Fecal Occult Blood test (FOB)
The fecal occult blood test (FOBT) is a lab test used to check stool samples for hidden (occult) blood. Occult blood in the stool may indicate colon cancer or polyps in the colon or rectum though not all cancers or polyps bleed. Typically, occult blood is passed in such small amounts that it can be detected only through the chemicals used in a fecal occult blood test. If blood is detected through a fecal occult blood test, additional tests may be needed to determine the source of the bleeding. The fecal occult blood test can only detect the presence or absence of blood it can’t determine what’s causing the bleeding. A fecal occult blood test isn’t recommended if you have colon cancer symptoms. If you notice blood in your stool or in the toilet or if you experience abdominal pain or a change in your bowel habits, make an appointment with your doctor.
Why it’s done?
The fecal occult blood test is one option for colon cancer screening. It may be an option if you have an average risk of colon cancer and don’t have any symptoms. The fecal occult blood test is typically repeated yearly.
Risks and limitations of the fecal occult blood test include:
The test isn’t always accurate. Your fecal occult blood test could show a negative test result when cancer is present (false-negative result) if your cancer or polyps don’t bleed.
Your test could show a positive result when you have no cancer (false-positive result) if you have bleeding from other sources, such as a stomach ulcer, hemorrhoid, or even blood swallowed from your mouth or your nose.
Having a fecal occult blood test may lead to additional testing. If your fecal occult blood test result is positive, your doctor may recommend a test to examine the inside of your colon, such as a colonoscopy.
How you prepare
Various foods, dietary supplements and medications can affect the results of some fecal occult blood tests either indicating that blood is present when it isn’t (false-positive) or missing the presence of blood that’s actually there (false-negative). Your doctor may ask you to avoid certain foods or medicines. To ensure accurate test results, follow your doctor’s instructions carefully.
For about three days before the test, your doctor may ask you to avoid:
- Certain fruits and vegetables, including broccoli and turnips
- Red meat
- Vitamin C supplements
- Pain relievers, such as aspirin and ibuprofen (Advil, Motrin IB, others)
What you can expect
There are several types of fecal occult blood tests, each with a different approach to collecting and testing stool. They include:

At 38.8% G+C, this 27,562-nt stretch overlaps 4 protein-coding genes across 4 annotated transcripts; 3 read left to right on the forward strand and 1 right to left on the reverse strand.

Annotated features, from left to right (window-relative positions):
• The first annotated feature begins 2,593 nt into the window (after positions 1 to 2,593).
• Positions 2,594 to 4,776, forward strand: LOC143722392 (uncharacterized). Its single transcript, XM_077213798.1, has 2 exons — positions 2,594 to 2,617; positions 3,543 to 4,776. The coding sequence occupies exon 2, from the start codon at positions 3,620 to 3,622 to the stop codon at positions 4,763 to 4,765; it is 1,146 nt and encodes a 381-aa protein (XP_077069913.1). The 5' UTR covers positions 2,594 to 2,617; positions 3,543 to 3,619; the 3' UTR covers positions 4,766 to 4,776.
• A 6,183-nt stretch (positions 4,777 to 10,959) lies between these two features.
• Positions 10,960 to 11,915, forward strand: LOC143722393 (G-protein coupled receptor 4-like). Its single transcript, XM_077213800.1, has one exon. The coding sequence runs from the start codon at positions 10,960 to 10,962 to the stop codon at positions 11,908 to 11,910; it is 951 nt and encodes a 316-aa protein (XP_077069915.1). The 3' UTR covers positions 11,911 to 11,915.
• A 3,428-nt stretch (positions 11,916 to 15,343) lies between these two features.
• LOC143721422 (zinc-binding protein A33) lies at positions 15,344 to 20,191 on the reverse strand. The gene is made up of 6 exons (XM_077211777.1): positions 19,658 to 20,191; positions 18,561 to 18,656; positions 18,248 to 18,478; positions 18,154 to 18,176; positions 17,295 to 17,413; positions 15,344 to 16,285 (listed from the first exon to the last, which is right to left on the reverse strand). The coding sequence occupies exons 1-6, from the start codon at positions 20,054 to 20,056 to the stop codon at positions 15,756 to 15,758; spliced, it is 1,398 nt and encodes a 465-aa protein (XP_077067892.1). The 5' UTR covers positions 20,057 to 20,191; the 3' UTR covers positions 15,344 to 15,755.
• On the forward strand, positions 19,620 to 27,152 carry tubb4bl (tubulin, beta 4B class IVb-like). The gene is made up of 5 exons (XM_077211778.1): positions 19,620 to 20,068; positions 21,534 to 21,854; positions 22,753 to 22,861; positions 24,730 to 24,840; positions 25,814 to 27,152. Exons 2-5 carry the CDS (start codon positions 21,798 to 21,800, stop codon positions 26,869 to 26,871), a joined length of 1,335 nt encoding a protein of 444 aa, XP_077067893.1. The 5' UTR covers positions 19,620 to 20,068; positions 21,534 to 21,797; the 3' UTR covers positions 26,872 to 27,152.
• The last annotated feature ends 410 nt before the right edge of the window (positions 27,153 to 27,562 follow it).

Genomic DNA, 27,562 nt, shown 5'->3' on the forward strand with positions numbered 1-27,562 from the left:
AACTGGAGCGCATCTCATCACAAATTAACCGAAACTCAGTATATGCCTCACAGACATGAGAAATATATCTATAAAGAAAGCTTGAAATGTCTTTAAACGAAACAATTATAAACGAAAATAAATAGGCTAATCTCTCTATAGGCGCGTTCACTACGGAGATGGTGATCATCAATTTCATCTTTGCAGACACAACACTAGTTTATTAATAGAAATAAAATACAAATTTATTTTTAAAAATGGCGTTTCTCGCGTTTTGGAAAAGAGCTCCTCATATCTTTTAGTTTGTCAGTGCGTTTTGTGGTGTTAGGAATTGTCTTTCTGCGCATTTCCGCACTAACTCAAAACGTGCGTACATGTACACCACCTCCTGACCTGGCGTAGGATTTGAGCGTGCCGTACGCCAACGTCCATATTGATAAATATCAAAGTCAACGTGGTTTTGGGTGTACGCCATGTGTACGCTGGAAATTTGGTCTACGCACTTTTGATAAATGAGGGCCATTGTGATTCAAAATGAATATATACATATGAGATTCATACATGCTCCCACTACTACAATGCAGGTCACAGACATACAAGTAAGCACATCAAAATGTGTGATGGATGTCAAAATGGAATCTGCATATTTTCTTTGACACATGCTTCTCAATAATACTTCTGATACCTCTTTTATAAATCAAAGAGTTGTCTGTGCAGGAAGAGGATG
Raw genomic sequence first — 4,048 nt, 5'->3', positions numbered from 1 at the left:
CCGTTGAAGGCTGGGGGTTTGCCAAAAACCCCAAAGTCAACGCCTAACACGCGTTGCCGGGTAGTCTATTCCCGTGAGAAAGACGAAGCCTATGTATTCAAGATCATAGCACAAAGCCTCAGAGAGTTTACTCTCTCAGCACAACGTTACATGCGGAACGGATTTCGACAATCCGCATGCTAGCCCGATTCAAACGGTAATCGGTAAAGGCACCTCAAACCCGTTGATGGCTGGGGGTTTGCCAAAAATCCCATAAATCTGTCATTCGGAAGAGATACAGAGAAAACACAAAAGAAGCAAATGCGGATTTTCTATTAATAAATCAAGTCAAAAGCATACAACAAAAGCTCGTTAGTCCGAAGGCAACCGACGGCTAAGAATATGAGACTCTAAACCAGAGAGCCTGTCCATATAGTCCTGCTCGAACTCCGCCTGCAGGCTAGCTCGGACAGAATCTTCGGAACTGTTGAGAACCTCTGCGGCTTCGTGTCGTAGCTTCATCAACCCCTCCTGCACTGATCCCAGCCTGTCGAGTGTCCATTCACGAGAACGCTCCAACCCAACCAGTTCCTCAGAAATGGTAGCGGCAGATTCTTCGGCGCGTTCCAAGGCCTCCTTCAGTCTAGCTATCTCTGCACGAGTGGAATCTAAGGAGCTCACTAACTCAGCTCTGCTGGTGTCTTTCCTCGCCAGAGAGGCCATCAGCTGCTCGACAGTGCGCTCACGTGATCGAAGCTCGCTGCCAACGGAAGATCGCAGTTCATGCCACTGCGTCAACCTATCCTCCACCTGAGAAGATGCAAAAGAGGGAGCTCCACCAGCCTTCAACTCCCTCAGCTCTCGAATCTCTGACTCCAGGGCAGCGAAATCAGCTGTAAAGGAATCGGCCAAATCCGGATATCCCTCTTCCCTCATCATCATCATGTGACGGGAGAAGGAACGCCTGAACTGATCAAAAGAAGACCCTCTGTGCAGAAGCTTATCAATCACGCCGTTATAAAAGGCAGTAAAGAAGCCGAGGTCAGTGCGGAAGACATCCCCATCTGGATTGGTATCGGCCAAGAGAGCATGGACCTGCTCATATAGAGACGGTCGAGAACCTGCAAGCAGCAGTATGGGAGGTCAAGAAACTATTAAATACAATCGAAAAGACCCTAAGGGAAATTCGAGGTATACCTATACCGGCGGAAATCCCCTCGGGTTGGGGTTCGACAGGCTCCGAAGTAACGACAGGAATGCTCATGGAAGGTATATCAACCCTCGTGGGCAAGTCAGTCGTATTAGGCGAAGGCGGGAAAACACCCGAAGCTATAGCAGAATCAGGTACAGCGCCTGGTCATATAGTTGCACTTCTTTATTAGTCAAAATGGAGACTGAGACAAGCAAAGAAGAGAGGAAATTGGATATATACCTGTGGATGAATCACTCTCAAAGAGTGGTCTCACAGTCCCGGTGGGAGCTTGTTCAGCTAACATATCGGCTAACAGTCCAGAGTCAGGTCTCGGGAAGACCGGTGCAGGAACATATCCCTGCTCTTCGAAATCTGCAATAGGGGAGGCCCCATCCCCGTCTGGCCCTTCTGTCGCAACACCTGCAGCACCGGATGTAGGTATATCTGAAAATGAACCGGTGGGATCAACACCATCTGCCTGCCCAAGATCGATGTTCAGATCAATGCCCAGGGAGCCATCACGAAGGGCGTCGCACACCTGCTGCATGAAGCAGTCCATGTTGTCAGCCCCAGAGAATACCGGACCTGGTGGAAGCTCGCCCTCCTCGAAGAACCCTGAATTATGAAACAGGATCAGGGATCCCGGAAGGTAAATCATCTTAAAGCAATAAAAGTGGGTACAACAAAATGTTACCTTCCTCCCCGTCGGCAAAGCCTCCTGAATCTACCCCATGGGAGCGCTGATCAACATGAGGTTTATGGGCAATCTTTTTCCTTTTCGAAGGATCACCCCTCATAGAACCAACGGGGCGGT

- Immunochemical fecal occult blood test (iFOBT, or FIT). The collection method for this test may depend on the manufacturer, but typically, you use a special spoon or other device to collect a sample of stool and store it in a collection container that comes with the test kit. The collection container is then returned to your doctor or a designated lab, by mail or in person. Immunochemical testing is preferred over the guaiac fecal occult blood test because it’s more sensitive. Also, it doesn’t require any dietary restrictions before sample collection and testing can often be performed on a random stool sample.
- Guaiac fecal occult blood test (gFOBT). For this test, your doctor typically gives you test cards that are used to collect stool samples from multiple bowel movements. You collect a stool sample from each of two or three bowel movements in a clean container, usually taken on consecutive days, and then use an applicator stick to apply a smear of stool to a specific area of a card. After the samples are dry, you return them to your doctor or a designated lab, by mail or in person.
- Flushable reagent pad or tissue. You can get this kit at a store without a prescription.
You place the pad or tissue in the toilet bowl after a bowel movement, usually on three consecutive days. The pads change color when blood is present. You then report the changes to your doctor, usually on a mail-in form.
For accurate results, follow the instructions and return the samples promptly.
Your doctor will review the results of the fecal occult blood test and then share the results with you.
- Negative result. A fecal occult blood test is considered negative if no blood is detected in your stool samples. If you have an average risk of colon cancer, your doctor may recommend repeating the test yearly.
- Positive result. A fecal occult blood test is considered positive if blood is detected in your stool samples. You may need additional testing such as a colonoscopy to locate the source of the bleeding.
Feldman M, et al. Colorectal cancer. In: Sleisenger and Fordtran’s Gastrointestinal and Liver Disease: Pathophysiology, Diagnosis, Management. 10th ed. Saunders Elsevier; 2016. https://www.clinicalkey.com.
Doubeni C. Tests for screening for colorectal cancer. https://www.uptodate.com/search/contents.
Colorectal cancer screening (PDQ) – Health professional version. National Cancer Institute. https://www.cancer.gov/types/colorectal/hp/colorectal-screening-pdq.
Fecal occult blood tests. American Society for Clinical Oncology. https://www.cancer.net/navigating-cancer-care/diagnosing-cancer/tests-and-procedures/fecal-occult-blood-tests.